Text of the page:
“My uncle was murdered by dominant caste members when I was in school and the mainstream media reported it as human sacrifice made by our community. That is when I decided I should be a journalist. But later, I realized I am not doing much as a journalist. But poetry has given me a voice that is heard. I have travelled many countries, picked many awards and continue fighting for my community. Poetry changed my life,” she said.
Nighat couldn’t agree more. “I had this deep desire to be known as a poet. Growing up and living in Kashmir, I had so much to say. We grew up in a highly militarised atmosphere. Kashmir has one military person for every 17 civilians. For women, it was more difficult. Our parents hesitated to send us to schools and colleges. I had so much to say, but nobody was willing to listen.”
That was when she began writing poems.
When I write in Kashmiri or Urdu, I make a very emphatic statement. Like Jacinta says, there is no word for ‘rape’ in Kashmiri. We had such rich culture and yet look at what we are forced to suffer todayNighat Sahiba
Nighat’s poetry, which has images of both violence and resistance, is torn between the irresistible need to express oneself and the fear of being killed on doing so:
I expressed only what you whimed to
Else what wishes my heart didn’t mark?!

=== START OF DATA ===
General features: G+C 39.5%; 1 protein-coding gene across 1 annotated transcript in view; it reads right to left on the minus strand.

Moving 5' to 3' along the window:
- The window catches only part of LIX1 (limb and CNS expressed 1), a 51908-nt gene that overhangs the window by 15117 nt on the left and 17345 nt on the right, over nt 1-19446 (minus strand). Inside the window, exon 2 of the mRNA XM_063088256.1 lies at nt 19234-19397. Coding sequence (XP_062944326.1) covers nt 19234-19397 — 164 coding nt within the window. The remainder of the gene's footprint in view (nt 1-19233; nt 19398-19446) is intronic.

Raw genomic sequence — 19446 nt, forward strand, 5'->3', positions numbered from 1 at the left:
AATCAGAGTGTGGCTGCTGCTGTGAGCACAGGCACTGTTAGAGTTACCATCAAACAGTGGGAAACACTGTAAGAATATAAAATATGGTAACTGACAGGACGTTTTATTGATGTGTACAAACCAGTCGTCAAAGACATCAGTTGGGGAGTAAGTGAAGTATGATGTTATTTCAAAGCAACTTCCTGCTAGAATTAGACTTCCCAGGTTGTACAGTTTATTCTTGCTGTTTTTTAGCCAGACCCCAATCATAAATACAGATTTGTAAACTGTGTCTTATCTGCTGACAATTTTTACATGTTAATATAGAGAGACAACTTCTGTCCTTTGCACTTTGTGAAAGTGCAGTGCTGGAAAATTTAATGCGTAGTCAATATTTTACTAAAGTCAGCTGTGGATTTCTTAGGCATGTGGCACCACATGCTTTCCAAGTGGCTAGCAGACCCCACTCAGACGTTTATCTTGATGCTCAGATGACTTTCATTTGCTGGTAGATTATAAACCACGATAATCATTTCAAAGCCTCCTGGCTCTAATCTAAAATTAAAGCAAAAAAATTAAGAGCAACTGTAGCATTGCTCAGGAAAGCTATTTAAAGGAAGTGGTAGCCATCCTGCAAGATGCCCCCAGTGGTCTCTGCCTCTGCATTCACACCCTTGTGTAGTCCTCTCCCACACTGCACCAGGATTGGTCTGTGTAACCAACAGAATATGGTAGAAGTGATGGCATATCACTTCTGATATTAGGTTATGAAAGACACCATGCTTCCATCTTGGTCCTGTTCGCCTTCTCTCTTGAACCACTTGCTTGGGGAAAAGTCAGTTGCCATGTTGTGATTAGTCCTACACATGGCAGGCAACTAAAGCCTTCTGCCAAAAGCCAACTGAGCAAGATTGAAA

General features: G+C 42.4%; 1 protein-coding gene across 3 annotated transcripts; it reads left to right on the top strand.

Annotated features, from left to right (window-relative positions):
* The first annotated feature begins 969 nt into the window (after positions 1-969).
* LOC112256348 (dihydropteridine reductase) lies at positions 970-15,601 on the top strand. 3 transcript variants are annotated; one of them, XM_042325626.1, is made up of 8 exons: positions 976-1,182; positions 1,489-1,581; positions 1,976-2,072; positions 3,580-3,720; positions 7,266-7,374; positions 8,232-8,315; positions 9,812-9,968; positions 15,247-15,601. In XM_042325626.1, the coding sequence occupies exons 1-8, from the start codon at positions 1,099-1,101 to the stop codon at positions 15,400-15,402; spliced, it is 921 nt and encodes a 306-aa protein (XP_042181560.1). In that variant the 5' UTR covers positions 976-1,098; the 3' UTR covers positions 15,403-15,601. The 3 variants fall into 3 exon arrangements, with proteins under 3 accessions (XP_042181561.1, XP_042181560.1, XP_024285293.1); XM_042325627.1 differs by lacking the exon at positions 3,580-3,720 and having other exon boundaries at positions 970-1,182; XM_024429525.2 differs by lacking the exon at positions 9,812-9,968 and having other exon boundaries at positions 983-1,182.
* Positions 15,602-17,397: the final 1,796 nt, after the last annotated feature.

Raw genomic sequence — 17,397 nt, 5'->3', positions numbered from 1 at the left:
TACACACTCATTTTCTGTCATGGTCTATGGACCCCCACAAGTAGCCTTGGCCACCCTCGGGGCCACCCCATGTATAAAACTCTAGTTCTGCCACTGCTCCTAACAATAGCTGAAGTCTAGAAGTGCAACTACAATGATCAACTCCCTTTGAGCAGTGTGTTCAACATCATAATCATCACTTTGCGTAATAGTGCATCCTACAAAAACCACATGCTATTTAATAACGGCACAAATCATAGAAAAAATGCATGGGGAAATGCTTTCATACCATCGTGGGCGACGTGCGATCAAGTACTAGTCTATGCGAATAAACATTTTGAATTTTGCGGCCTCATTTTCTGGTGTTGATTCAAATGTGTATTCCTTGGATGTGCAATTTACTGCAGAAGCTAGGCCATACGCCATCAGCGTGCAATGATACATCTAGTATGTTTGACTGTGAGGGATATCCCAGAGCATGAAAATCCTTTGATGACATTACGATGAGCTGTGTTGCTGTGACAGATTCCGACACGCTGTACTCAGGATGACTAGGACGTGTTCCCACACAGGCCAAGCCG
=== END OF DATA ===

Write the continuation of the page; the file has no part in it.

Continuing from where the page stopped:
No sooner did my verses take birth,
Then I strangulated them, as two cents
The Throat of the Couplets and the
Rhymes I slit
The refrain, the metaphors too I away
Burned the letters, the words to the
Gallows I did send
What else I possessed for sacrifice to
Jacinta’s mother was insistent that she get an education.
“My mother knew education was going to redeem us. Also, when she realised that Hindi will take us to places, she stopped speaking in our mother tongue and encouraged us to speak in Hindi at home. I did mass communication in a local college but I started writing poetry when I was in Class 8. I was staying away from my family to do my education. It helped me speak to myself. And I had to write poetry.”
She always knew poetry would take her life forward.
Both Jacinta and Nighat are torchbearers in the environment that they live in.
“I feel responsible in that I am an icon of sorts in my community. They have seen me grow; they have seen that my poetry has taken me to places. Now they know what it means to express ourselves in the mainstream. Our voices are beginning to be counted, and it is a huge change,” said Jacinta.
Nighat is perhaps among the few women voices in Kashmiri literary landscape.
“We have had powerful women like Lalla Ded and Habba Khatoon writing powerful poetry, and then it is kind of forsaken. For 200 years, there are no women writing poetry. But to me, it is impossible that there were no women voices. It is possible that the voices got lost, that the poetry had got vanished. In a place of conflict, the women are first affected. They are most vulnerable, yet the vulnerabilities are never allowed to express themselves in powerful ways.”
Both Jacinta and Nighat believe in the ‘poet’s obligation to be a witness to the times they live in’. But their lived experiences make them more than witnesses.
To Jacinta, it is not just about being a witness but being part of the change. “We take our verses from common people, yet how many writers stand with common people when it comes to issues? How many writers actually want to go out there and be part of their struggles? I want to be known as people’s poet. That is where I come from, that is where I belong to.”